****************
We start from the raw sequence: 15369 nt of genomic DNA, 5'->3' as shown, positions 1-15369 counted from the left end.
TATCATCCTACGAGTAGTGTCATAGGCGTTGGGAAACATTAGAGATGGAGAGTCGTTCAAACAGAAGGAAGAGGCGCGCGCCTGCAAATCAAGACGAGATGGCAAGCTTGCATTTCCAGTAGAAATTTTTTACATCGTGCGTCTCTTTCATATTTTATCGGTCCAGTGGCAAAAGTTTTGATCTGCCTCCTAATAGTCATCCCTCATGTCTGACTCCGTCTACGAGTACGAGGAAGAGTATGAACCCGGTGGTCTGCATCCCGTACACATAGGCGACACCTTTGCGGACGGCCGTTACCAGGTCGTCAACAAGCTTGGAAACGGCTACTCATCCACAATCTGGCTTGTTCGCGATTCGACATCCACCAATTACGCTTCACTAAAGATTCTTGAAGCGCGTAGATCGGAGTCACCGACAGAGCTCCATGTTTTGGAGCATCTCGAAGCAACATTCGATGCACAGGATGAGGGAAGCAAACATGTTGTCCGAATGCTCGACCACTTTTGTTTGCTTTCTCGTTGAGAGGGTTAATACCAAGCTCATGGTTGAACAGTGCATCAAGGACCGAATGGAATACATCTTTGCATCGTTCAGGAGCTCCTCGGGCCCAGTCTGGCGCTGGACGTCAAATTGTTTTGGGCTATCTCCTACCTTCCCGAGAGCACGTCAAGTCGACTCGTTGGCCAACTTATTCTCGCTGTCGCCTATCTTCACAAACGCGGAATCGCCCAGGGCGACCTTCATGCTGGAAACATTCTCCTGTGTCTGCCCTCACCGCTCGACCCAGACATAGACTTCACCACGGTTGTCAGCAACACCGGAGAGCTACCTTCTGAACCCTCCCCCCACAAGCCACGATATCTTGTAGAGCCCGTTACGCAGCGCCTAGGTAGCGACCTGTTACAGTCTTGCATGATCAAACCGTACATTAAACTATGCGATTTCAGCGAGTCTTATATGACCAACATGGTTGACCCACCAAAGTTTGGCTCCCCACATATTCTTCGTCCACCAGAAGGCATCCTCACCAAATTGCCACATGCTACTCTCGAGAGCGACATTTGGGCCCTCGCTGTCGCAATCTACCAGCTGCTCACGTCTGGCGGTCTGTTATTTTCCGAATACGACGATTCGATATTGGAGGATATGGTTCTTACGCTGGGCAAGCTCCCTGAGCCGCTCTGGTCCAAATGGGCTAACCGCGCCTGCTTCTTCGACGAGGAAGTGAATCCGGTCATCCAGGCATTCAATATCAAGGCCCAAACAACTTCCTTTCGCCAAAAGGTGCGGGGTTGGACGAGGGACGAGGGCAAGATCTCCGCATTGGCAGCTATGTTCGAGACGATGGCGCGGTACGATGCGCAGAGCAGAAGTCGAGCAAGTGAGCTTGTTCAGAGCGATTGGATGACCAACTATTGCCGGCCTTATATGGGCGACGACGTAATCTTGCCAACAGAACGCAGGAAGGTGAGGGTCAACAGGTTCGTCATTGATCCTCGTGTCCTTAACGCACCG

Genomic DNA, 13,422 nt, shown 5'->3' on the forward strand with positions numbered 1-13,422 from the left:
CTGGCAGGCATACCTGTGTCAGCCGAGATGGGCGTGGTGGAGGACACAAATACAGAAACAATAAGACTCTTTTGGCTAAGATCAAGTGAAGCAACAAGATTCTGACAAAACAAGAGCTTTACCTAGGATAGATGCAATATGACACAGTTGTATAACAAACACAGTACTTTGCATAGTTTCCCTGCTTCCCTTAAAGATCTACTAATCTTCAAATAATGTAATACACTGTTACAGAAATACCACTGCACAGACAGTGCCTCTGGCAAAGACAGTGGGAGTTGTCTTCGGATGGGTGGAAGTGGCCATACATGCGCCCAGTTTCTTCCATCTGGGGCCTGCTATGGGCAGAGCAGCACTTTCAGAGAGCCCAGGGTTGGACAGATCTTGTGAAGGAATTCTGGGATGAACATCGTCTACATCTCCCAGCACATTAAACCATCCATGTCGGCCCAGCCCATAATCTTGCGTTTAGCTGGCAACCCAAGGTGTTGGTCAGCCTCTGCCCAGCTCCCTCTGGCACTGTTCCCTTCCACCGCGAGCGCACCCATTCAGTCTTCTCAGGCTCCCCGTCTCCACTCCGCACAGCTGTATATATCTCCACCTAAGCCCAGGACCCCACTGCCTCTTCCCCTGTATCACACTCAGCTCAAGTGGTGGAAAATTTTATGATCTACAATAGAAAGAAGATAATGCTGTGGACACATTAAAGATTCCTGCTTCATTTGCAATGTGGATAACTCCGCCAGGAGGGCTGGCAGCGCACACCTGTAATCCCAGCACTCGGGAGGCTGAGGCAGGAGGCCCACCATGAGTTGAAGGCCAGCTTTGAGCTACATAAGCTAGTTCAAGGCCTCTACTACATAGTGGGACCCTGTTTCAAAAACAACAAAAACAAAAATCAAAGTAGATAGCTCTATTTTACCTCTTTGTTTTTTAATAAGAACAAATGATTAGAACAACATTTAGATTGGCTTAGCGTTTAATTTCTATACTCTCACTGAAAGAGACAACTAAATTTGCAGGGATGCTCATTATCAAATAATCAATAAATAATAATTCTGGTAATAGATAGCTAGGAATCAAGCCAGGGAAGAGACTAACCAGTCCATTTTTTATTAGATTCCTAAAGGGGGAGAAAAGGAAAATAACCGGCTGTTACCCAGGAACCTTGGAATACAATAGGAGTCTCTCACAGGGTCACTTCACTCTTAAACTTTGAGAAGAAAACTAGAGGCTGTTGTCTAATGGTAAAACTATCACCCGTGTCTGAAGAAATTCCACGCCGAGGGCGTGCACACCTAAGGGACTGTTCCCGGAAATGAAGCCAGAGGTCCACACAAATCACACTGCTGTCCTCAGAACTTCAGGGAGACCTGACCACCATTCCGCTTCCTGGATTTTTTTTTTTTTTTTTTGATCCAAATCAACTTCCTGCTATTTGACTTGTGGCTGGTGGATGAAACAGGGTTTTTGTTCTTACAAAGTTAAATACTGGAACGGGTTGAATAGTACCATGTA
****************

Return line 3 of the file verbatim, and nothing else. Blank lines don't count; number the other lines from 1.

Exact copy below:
Genomic DNA, 13,422 nt, shown 5'->3' on the forward strand with positions numbered 1-13,422 from the left: